Nevaeh ot Yawriats

I just remembered hearing this a while ago at a public talk given by Simon Singh. I guess many of you will have come across it before, but there’s no harm in repeating it. I don’t know why it popped into my head at this particular moment, but perhaps it’s because I’ve been reading some stuff about how my colleagues in gravitational wave research use templates to try to detect specific patterns in noisy data. The method involves cross-correlating a simulated signal against the data until a match is obtained; the problem is often how to assess the probability of  a “chance” coincidence correctly and thus avoid spurious detections. The following might perhaps be a useful warning that unless you do this carefully, you only get out what you put in!

This is an excerpt from the classic  track Stairway to Heaven, by the popular beat combo Led Zeppelin, played backwards. I suggest that you listen to it once without looking at the words on the video, and then again with the words in front of you. If you haven’t heard/seen  it before, I think you’ll find it surprising…

Of course the proper way to interpret (or dismiss) matches like this is to use tools based on  Bayesian inference….

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10 Responses to “Nevaeh ot Yawriats”

  1. Any other kind of inference would be bayseless.

  2. telescoper Says:

    • Anton Garrett Says:

      Playing this constitutes an instant aural explanation of what is really going on with Stairway to Heaven. Subsequent rock bands have gone in for deliberate backward masking, but it is very obvious that Led Zep didn’t.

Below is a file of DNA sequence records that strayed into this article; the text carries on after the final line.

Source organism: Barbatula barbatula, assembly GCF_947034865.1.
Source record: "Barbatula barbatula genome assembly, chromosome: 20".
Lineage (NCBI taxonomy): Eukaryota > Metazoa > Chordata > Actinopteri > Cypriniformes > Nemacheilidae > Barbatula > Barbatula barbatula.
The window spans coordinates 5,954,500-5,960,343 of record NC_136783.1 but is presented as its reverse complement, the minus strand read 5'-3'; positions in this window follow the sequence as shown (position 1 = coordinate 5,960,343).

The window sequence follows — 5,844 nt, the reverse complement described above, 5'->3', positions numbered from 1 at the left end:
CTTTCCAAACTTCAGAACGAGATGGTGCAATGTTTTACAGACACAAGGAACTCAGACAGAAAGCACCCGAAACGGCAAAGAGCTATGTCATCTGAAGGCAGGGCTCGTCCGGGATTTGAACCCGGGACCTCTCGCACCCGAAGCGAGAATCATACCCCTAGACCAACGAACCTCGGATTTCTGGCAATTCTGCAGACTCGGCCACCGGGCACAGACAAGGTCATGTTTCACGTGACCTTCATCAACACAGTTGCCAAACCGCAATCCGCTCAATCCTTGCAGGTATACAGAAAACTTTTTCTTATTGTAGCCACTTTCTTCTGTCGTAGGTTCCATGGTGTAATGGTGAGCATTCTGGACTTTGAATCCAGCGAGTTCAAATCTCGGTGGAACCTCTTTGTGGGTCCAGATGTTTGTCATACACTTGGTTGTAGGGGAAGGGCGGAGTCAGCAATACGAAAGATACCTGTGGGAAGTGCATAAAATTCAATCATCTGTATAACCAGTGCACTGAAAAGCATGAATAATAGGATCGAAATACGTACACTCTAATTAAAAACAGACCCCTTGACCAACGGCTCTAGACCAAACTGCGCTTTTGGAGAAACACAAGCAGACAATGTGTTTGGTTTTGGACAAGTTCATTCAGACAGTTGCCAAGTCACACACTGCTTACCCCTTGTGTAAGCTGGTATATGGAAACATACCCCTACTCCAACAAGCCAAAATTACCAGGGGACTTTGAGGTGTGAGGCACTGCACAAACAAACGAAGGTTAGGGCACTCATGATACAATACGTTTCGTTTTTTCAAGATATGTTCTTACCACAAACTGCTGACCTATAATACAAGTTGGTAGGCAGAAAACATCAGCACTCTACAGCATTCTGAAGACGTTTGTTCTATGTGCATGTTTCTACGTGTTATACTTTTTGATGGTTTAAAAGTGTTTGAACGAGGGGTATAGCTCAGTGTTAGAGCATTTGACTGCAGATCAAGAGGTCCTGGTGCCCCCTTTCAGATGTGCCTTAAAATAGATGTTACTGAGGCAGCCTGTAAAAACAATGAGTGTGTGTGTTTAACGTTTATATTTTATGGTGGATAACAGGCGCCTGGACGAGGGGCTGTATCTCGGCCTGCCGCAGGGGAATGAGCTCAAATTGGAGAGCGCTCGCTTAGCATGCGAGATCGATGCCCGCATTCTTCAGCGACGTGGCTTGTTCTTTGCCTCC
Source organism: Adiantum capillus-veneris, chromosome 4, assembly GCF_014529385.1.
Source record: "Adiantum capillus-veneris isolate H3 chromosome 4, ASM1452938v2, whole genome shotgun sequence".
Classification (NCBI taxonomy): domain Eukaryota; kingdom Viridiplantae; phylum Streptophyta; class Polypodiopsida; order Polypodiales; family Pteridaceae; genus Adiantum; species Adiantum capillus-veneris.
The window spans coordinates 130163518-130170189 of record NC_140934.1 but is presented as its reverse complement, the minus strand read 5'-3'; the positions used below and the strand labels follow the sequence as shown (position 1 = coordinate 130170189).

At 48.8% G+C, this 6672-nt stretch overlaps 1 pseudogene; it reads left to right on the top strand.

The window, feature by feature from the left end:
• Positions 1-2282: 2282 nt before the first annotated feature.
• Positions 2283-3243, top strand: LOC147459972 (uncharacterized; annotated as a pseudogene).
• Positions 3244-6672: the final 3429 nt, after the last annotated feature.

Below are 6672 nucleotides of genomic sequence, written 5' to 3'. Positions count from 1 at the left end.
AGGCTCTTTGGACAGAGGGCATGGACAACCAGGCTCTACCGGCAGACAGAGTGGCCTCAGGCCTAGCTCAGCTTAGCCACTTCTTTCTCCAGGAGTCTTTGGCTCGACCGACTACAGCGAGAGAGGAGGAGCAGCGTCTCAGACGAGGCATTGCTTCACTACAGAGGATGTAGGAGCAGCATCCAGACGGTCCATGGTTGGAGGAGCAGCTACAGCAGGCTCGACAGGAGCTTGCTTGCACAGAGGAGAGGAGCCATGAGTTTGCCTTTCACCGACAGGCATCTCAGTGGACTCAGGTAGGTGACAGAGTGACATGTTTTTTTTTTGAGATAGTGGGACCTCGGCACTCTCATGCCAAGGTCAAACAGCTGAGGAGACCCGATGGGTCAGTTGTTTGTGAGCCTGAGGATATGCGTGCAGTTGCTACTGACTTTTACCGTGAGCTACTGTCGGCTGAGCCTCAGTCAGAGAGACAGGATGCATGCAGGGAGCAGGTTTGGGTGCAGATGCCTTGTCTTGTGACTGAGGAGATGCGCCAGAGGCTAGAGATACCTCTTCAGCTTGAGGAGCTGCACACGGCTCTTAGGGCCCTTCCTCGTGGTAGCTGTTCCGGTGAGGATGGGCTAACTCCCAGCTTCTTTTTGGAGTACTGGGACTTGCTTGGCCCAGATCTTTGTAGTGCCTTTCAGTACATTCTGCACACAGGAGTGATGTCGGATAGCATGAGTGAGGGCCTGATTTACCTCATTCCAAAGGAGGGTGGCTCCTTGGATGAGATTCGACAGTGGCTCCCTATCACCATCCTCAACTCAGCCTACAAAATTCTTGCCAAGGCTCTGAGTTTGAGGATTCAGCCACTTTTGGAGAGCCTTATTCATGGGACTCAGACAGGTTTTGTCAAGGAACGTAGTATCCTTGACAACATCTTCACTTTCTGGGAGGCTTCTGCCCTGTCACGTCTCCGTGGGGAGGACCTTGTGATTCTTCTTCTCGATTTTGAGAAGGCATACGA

It is very hard to apply Bayesian analysis when the list of possibilities is not known. In that situation I would apply neural net pattern recognition and not try to get probabilities.

      • telescoper Says:

        Quite, but when you have a well-defined bank of templates and a good understanding of the noise characteristics then I think a full Bayesian approach is manageable (although by no means easy)…

  3. “Subsequent rock bands have gone in for deliberate backward masking, but it is very obvious that Led Zep didn’t.”

    Agreed, but most (all?) backward masking was a jokey reference to the claims about subliminal influence etc. As one defendant at a trial said, if it worked we would put in “buy more of our records” not tell our fans to kill themselves.

    I haven’t seen the clip yet, but somewhere on the intertubes is an hour-long (or so) video of a presentation on this topic, using the Stairway to Heaven passage as an example.

    • Anton Garrett Says:

      I couldn’t agree more that such concealed backward messages are not picked up subliminally.

      At a guess, the clip on the subject is by a former rock musician, now churchman in California, called Pastor Joe Schimmel. So far as I am concerned his heart is in the right place but he makes some mistakes in his analyses of specific songs.

  4. Yes, I saw this in a ‘skeptic’ talk too, though not one of Simon Singh’s – might have been Steve Novella.

    It is really striking how you can ‘hear’ the word once you’ve seen written down what you’re ‘supposed’ to hear – it works even if you’re not told ‘they’re definitely there’. As a demonstration of the brain’s power to fool itself via its being programmed to find patterns it would be hard to better.

  5. Anton Garrett Says:

    Relevant and hilarious:

    http://en.wikipedia.org/wiki/Mondegreen

  6. Dave Carter Says:

    A tool shed, are you serious? I must say I heard not one word of that without the words there in front of me.

  7. Chris Morris exposed the evils of backmasking a couple of decades ago in an important and influential On The Hour report.

    Oh, Rolf, where did it all go wrong….

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